Use ems and rems to define CSS measurement values, creating a relational relationship

Expanding on our previous example, let's add a little more structure, being sure to define all of our layout and typography in rems with one exception. Because of an issue with Safari, we'll need to define our media queries in standard ems. You can view the expanded example on CodePen.

With that in place, the entire layout now scales, getting smaller as the screen narrows and larger as it widens. But importantly, it stays in proportion with both our typography and its surrounding framework. But, let's be honest, without a flexible grid at its heart, we are some way off a truly responsive layout. We need a plan.

We can still achieve our flexible layout in precisely the same way we would normally approach a responsive build. We just have to show a little discipline in where we introduce percentages into the mix. It's helpful to visualise two separate planes of effect within our document.

Plan of attack

The horizontal: anything that makes up the combined width of the document is defined as a percentage. This includes the likes of: widths, margin, padding, and border-left and right.

The vertical and everything else: specified in rems and bound to the documents root font-size it should be our default unit, including: min- and max-width, top and bottom relative, and absolute positioning.

Let's put that into action:

html { font-size: 100%; }
h1 { font-size: 2.75rem; }
h2 { font-size: 2.125rem; }
.wrapper {
width: 100%;
min-width: 50rem;
margin: 0 auto;
.header {
position: relative;
width: 100%;
height: 3rem;
.header-logo {
position: absolute;
top: 1rem;
left: 6%;
width: 5rem;
padding: 1.3rem 1.5rem;
.article {
overflow: hidden;
.article-content {
float: left;
width: 56%;
padding: 2rem 6% 4rem;
.article-aside {
float: right;
width: 26%;
padding: 1.5rem 5% 3rem 0;
.article-figure {
padding: 0 2%;
.article-figure > img {
margin: 1.5rem 0 0;
margin: 0;
padding: 0 0 0 6%;
.auxiliary-list > li
display: inline-block;
width: 19%;
margin: 2rem 5.6% 2rem 0;
padding: 3.1rem 0;
.footer {
width: 97%;
padding: 3rem 0 0 3%;
@media screen and (max-width: 55em) {
html { font-size:80%;}
@media screen and (min-width: 65em) {
html { font-size:115% }
@media screen and (min-width: 75em) {
html { font-size:135%; }

For the sake of brevity, we're only dealing with layout within our example. You can view the complete styles on CodePen.

This all seems pretty straightforward, but, with percentages controlling two aspects of our layout, it can be a little confusing. So, to be clear, the percentages that make the document's overall width are not directly influenced by our root scaling. By maintaining this separation we can produce a site that is both flexible and one that can be proportionally scaled.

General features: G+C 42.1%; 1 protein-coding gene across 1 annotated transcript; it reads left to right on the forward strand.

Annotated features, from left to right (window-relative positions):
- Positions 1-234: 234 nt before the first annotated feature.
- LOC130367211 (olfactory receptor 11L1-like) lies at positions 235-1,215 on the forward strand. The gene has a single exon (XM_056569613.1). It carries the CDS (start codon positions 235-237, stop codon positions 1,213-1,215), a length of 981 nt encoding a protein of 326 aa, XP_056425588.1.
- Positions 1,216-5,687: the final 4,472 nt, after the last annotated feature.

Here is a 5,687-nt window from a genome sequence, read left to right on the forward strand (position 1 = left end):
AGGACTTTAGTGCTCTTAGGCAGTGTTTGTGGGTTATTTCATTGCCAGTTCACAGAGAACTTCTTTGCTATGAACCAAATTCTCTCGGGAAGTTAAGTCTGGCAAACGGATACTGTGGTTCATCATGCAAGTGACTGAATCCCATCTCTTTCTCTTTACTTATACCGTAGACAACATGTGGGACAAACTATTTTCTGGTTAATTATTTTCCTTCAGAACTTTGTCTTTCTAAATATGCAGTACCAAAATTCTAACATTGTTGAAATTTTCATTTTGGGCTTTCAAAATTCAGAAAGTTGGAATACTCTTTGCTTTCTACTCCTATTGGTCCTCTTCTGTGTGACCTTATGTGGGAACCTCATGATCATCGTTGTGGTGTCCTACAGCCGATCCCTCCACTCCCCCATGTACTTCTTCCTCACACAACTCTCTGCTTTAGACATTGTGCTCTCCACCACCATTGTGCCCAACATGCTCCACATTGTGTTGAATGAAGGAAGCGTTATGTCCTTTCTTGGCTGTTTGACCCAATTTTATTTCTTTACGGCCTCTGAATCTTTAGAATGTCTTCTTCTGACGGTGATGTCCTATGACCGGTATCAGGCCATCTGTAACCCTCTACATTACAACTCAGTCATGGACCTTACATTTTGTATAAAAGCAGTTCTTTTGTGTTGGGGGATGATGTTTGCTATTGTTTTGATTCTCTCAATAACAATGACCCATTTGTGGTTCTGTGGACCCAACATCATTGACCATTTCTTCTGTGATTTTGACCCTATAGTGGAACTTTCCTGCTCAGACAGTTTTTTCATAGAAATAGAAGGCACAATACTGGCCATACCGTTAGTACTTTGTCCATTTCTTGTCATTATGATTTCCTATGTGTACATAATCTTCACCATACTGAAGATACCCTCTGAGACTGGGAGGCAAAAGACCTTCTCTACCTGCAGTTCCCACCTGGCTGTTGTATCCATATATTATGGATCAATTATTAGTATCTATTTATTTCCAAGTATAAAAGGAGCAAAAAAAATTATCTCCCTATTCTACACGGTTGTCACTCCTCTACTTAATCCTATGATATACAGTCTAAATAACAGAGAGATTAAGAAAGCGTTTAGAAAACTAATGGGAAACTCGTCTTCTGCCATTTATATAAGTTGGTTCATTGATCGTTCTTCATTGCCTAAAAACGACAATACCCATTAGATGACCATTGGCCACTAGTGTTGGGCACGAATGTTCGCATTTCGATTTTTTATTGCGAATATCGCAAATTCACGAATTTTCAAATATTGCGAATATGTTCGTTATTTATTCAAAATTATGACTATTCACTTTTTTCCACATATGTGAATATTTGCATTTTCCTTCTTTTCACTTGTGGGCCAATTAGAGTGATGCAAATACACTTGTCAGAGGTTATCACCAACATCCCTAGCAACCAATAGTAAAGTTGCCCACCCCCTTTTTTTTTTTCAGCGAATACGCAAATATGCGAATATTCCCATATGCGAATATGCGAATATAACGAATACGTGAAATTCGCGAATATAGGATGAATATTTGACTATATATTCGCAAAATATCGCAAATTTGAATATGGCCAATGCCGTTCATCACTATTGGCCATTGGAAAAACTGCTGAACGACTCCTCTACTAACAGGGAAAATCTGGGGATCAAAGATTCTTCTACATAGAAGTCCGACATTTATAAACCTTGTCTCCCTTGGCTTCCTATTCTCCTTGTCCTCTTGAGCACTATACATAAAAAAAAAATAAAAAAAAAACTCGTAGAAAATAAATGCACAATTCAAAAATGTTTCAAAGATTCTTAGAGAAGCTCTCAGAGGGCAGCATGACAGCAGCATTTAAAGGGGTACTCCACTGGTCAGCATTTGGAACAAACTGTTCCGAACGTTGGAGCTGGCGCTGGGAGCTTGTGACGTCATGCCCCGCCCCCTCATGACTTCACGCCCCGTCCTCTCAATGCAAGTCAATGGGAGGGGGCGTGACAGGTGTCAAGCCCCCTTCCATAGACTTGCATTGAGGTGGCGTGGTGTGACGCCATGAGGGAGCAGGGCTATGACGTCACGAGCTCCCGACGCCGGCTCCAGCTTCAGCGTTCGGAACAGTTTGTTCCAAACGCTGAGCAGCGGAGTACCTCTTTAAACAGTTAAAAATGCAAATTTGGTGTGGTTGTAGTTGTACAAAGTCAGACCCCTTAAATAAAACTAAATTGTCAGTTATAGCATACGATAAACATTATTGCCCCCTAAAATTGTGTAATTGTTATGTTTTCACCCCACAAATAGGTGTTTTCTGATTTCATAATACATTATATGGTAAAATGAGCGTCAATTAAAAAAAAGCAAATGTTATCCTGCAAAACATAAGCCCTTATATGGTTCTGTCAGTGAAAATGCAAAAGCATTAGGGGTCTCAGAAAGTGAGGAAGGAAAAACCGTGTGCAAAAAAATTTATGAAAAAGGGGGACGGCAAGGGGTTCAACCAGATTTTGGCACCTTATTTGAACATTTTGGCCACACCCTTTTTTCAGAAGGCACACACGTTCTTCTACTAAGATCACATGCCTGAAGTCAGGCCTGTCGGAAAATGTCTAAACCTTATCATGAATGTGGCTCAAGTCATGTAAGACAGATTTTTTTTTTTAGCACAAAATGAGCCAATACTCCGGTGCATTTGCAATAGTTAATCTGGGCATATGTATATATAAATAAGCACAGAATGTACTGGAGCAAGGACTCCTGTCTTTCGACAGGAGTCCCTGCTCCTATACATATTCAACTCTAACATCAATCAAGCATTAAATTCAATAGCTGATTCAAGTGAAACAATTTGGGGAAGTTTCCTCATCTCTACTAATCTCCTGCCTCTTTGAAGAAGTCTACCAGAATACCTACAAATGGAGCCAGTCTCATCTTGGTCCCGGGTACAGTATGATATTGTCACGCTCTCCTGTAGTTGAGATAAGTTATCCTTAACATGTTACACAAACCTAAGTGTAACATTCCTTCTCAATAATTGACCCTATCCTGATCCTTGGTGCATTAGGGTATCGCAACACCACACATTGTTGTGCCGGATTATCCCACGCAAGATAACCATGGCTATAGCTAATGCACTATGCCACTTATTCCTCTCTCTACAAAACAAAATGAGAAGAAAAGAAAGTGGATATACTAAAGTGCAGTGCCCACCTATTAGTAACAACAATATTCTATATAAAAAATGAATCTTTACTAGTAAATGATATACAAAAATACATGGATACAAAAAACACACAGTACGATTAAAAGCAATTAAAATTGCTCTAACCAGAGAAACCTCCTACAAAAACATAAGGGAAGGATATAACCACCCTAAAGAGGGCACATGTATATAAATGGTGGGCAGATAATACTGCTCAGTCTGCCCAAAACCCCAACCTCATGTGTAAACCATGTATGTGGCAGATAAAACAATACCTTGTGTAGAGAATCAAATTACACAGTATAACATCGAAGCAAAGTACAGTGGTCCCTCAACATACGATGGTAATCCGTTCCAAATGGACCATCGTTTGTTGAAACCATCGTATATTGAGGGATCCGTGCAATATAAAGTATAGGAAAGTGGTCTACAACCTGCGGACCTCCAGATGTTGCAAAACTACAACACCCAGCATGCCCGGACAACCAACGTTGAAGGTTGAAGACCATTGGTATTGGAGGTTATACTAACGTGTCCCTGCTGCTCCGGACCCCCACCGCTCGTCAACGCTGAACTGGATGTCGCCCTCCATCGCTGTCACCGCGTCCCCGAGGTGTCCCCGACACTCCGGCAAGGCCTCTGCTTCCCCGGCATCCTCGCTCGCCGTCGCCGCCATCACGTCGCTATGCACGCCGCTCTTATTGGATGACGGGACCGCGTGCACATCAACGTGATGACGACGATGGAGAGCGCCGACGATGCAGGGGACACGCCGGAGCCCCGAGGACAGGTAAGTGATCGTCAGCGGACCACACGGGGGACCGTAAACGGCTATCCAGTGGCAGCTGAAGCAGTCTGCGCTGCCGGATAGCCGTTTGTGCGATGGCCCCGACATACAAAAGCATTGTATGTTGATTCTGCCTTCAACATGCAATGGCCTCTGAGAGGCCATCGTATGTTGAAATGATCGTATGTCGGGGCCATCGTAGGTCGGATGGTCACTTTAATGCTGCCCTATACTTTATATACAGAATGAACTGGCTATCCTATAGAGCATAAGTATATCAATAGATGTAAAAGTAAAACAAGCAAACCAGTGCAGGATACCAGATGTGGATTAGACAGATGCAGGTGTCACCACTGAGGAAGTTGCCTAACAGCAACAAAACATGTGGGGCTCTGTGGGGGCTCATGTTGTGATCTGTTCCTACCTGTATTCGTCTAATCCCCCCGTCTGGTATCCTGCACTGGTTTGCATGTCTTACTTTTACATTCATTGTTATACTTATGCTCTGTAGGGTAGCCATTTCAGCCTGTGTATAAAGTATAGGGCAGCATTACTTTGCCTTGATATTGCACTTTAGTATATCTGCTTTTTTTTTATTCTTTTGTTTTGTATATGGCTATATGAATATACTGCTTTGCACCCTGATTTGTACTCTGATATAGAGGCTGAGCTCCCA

Anything that makes up the combined width of the document should be a percentage, everything else should default to rems

Anything that makes up the combined width of the document should be a percentage, everything else should default to rems

In the wild

While these short examples show the basic premise of what we're looking to achieve, its real life application will often rely on converting a design comp into styled HTML. For that, we'll need a method of expressing pixel measurements in rems.

Luckily for us, this already exists. It's a formula you should already be familiar with. It's the same as one we use to find proportional percentages in a responsive workflow, that is:

target ÷ context = result

Because rems are font-relative lengths, our context is then tied to the root font-size. Assuming a HTML font-size of 100% equates to 16px, then an example measurement of 58px would be 58 divided by 16 equals 3.625 rem. This is also true of converting px based font-sizes to rem units. It's completely feasible to work out our rem values longhand. But that in of itself creates an overhead, a barrier to working efficiently. Using a CSS preprocessor like Sass can save us a lot of the heavy lifting. With a simple mixin in place, we can define all of our measurements in pixels, making our CSS easier to digest.

$em-root: 16px !default;
@function rem($target, $context: $em-root)
  @return ($target / $context) * 1rem;

Hidden benefits

Often overlooked, the browser zoom function allows users to control the magnification of a site. It forms an important part of a suite of accessibility tools for people with visual impairments. Untested, it can cause layouts to behave unexpectedly, potentially impacting site navigation. With our scaling patterns in place, we find ourselves replicating this native behaviour and testing against it becomes part and parcel of our workflow.

By maintaining two planes of separation, we can have a site that both scales proportionally and maintains a flexible structure

By maintaining two planes of separation, we can have a site that both scales proportionally and maintains a flexible structure

Scaling also helps us to present a more consistent experience over a wider number of screens. This consistency can help to find workflow efficiencies when working with a larger team. Many conversations on how the content should reflow and associated complexities can be reduced. Testing and QA become easier, as expectations are the same throughout the large-screen experience. This can allow us to invest more time in crafting interaction and our experience as a whole.

Taking it too far

Scaling your content has its limitations. Don't use it to the detriment of your small screen experience. Proportional RWD can work beautifully with a mobile first approach. We can look to craft our small screen experience with the introduction of a major breakpoint defining a small and large screen layout each controlled by an independent scaling pattern.


A simple execution, combining flexible widths with proportional scaling, can deliver a number of benefits. It achieves our responsive goals while presenting consistent, predicable layouts to our audience and reduces the need to re-flow our content. By echoing the browser native scaling function, we inherently test our designs against an undervalued accessibility feature.

On larger projects, the scaling of layouts reduces the need for redundant CSS, and allows for a more efficient team workflow, slashing our design and build time.

Words: Dan Nisbet

This article originally appeared in net magazine issue 253.